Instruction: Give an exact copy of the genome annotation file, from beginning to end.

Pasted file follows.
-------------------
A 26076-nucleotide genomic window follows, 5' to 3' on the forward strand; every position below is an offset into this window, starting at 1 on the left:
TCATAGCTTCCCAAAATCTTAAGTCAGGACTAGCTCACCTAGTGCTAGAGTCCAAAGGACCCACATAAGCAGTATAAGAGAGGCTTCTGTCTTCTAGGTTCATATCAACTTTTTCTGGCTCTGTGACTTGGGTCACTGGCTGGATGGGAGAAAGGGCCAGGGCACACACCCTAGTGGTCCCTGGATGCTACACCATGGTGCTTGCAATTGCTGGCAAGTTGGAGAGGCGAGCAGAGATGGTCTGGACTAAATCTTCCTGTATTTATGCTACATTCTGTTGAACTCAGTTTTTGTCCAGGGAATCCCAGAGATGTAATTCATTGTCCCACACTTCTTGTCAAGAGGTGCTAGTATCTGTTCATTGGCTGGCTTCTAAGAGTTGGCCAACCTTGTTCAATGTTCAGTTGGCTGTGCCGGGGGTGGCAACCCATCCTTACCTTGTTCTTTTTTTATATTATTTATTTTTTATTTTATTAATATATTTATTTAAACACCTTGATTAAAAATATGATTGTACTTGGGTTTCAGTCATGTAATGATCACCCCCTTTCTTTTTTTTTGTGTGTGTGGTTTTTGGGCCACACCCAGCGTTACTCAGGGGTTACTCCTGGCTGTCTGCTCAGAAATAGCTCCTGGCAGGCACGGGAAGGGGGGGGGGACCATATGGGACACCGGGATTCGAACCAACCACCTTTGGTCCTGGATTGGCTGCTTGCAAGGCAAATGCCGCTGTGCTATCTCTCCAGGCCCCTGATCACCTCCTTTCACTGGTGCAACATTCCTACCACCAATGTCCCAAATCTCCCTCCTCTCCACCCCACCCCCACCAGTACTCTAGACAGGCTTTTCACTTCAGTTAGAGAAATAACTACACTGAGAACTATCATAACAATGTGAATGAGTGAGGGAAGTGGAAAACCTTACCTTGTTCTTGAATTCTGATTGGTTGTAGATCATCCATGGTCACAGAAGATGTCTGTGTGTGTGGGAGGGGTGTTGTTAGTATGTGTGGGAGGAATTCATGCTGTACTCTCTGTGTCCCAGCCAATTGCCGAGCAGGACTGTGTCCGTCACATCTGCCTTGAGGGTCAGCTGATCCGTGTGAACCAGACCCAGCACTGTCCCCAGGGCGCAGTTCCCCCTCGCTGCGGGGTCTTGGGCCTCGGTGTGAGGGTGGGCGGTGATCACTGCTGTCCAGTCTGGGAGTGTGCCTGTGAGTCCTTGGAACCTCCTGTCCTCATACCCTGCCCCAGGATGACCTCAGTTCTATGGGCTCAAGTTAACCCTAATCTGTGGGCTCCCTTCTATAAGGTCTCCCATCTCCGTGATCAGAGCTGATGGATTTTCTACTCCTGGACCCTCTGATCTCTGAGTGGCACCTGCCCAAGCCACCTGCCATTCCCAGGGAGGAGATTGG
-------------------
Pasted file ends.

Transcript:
A 26076-nucleotide genomic window follows, 5' to 3' on the forward strand; every position below is an offset into this window, starting at 1 on the left:
TCATAGCTTCCCAAAATCTTAAGTCAGGACTAGCTCACCTAGTGCTAGAGTCCAAAGGACCCACATAAGCAGTATAAGAGAGGCTTCTGTCTTCTAGGTTCATATCAACTTTTTCTGGCTCTGTGACTTGGGTCACTGGCTGGATGGGAGAAAGGGCCAGGGCACACACCCTAGTGGTCCCTGGATGCTACACCATGGTGCTTGCAATTGCTGGCAAGTTGGAGAGGCGAGCAGAGATGGTCTGGACTAAATCTTCCTGTATTTATGCTACATTCTGTTGAACTCAGTTTTTGTCCAGGGAATCCCAGAGATGTAATTCATTGTCCCACACTTCTTGTCAAGAGGTGCTAGTATCTGTTCATTGGCTGGCTTCTAAGAGTTGGCCAACCTTGTTCAATGTTCAGTTGGCTGTGCCGGGGGTGGCAACCCATCCTTACCTTGTTCTTTTTTTATATTATTTATTTTTTATTTTATTAATATATTTATTTAAACACCTTGATTAAAAATATGATTGTACTTGGGTTTCAGTCATGTAATGATCACCCCCTTTCTTTTTTTTTGTGTGTGTGGTTTTTGGGCCACACCCAGCGTTACTCAGGGGTTACTCCTGGCTGTCTGCTCAGAAATAGCTCCTGGCAGGCACGGGAAGGGGGGGGGGACCATATGGGACACCGGGATTCGAACCAACCACCTTTGGTCCTGGATTGGCTGCTTGCAAGGCAAATGCCGCTGTGCTATCTCTCCAGGCCCCTGATCACCTCCTTTCACTGGTGCAACATTCCTACCACCAATGTCCCAAATCTCCCTCCTCTCCACCCCACCCCCACCAGTACTCTAGACAGGCTTTTCACTTCAGTTAGAGAAATAACTACACTGAGAACTATCATAACAATGTGAATGAGTGAGGGAAGTGGAAAACCTTACCTTGTTCTTGAATTCTGATTGGTTGTAGATCATCCATGGTCACAGAAGATGTCTGTGTGTGTGGGAGGGGTGTTGTTAGTATGTGTGGGAGGAATTCATGCTGTACTCTCTGTGTCCCAGCCAATTGCCGAGCAGGACTGTGTCCGTCACATCTGCCTTGAGGGTCAGCTGATCCGTGTGAACCAGACCCAGCACTGTCCCCAGGGCGCAGTTCCCCCTCGCTGCGGGGTCTTGGGCCTCGGTGTGAGGGTGGGCGGTGATCACTGCTGTCCAGTCTGGGAGTGTGCCTGTGAGTCCTTGGAACCTCCTGTCCTCATACCCTGCCCCAGGATGACCTCAGTTCTATGGGCTCAAGTTAACCCTAATCTGTGGGCTCCCTTCTATAAGGTCTCCCATCTCCGTGATCAGAGCTGATGGATTTTCTACTCCTGGACCCTCTGATCTCTGAGTGGCACCTGCCCAAGCCACCTGCCATTCCCAGGGAGGAGATTGG